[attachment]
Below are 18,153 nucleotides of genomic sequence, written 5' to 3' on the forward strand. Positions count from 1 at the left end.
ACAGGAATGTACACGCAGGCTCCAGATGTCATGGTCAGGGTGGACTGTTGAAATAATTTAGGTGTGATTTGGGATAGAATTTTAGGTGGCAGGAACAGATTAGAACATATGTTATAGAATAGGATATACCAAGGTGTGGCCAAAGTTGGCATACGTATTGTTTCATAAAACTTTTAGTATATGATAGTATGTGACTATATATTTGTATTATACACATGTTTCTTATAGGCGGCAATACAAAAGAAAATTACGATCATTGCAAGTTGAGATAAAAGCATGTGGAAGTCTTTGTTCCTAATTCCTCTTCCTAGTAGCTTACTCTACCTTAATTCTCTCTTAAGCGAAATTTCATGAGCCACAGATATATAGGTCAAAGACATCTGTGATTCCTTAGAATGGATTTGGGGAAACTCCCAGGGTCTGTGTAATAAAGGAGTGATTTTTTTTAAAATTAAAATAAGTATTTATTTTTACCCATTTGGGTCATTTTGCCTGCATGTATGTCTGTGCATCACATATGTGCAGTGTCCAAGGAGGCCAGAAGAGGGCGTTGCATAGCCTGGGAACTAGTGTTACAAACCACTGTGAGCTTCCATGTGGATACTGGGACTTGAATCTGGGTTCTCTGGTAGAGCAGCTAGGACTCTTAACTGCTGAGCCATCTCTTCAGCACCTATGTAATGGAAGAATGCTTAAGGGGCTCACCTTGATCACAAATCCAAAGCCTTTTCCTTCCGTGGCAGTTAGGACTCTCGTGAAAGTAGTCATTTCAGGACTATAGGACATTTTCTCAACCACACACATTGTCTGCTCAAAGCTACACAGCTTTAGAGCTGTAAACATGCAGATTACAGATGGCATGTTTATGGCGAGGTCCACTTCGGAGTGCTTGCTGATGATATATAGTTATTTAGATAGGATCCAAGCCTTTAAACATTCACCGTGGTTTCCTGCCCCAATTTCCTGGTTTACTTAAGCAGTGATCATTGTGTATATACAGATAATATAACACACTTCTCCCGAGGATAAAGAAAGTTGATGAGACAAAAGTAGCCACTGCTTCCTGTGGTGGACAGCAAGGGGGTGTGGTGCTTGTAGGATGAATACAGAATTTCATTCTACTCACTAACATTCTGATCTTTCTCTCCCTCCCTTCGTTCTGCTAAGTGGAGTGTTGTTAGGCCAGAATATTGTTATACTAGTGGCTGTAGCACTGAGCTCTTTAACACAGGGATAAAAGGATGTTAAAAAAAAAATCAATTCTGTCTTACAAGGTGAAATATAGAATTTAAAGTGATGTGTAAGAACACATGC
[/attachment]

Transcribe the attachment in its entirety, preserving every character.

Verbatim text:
Below are 18,153 nucleotides of genomic sequence, written 5' to 3' on the forward strand. Positions count from 1 at the left end.
ACAGGAATGTACACGCAGGCTCCAGATGTCATGGTCAGGGTGGACTGTTGAAATAATTTAGGTGTGATTTGGGATAGAATTTTAGGTGGCAGGAACAGATTAGAACATATGTTATAGAATAGGATATACCAAGGTGTGGCCAAAGTTGGCATACGTATTGTTTCATAAAACTTTTAGTATATGATAGTATGTGACTATATATTTGTATTATACACATGTTTCTTATAGGCGGCAATACAAAAGAAAATTACGATCATTGCAAGTTGAGATAAAAGCATGTGGAAGTCTTTGTTCCTAATTCCTCTTCCTAGTAGCTTACTCTACCTTAATTCTCTCTTAAGCGAAATTTCATGAGCCACAGATATATAGGTCAAAGACATCTGTGATTCCTTAGAATGGATTTGGGGAAACTCCCAGGGTCTGTGTAATAAAGGAGTGATTTTTTTTAAAATTAAAATAAGTATTTATTTTTACCCATTTGGGTCATTTTGCCTGCATGTATGTCTGTGCATCACATATGTGCAGTGTCCAAGGAGGCCAGAAGAGGGCGTTGCATAGCCTGGGAACTAGTGTTACAAACCACTGTGAGCTTCCATGTGGATACTGGGACTTGAATCTGGGTTCTCTGGTAGAGCAGCTAGGACTCTTAACTGCTGAGCCATCTCTTCAGCACCTATGTAATGGAAGAATGCTTAAGGGGCTCACCTTGATCACAAATCCAAAGCCTTTTCCTTCCGTGGCAGTTAGGACTCTCGTGAAAGTAGTCATTTCAGGACTATAGGACATTTTCTCAACCACACACATTGTCTGCTCAAAGCTACACAGCTTTAGAGCTGTAAACATGCAGATTACAGATGGCATGTTTATGGCGAGGTCCACTTCGGAGTGCTTGCTGATGATATATAGTTATTTAGATAGGATCCAAGCCTTTAAACATTCACCGTGGTTTCCTGCCCCAATTTCCTGGTTTACTTAAGCAGTGATCATTGTGTATATACAGATAATATAACACACTTCTCCCGAGGATAAAGAAAGTTGATGAGACAAAAGTAGCCACTGCTTCCTGTGGTGGACAGCAAGGGGGTGTGGTGCTTGTAGGATGAATACAGAATTTCATTCTACTCACTAACATTCTGATCTTTCTCTCCCTCCCTTCGTTCTGCTAAGTGGAGTGTTGTTAGGCCAGAATATTGTTATACTAGTGGCTGTAGCACTGAGCTCTTTAACACAGGGATAAAAGGATGTTAAAAAAAAAATCAATTCTGTCTTACAAGGTGAAATATAGAATTTAAAGTGATGTGTAAGAACACATGC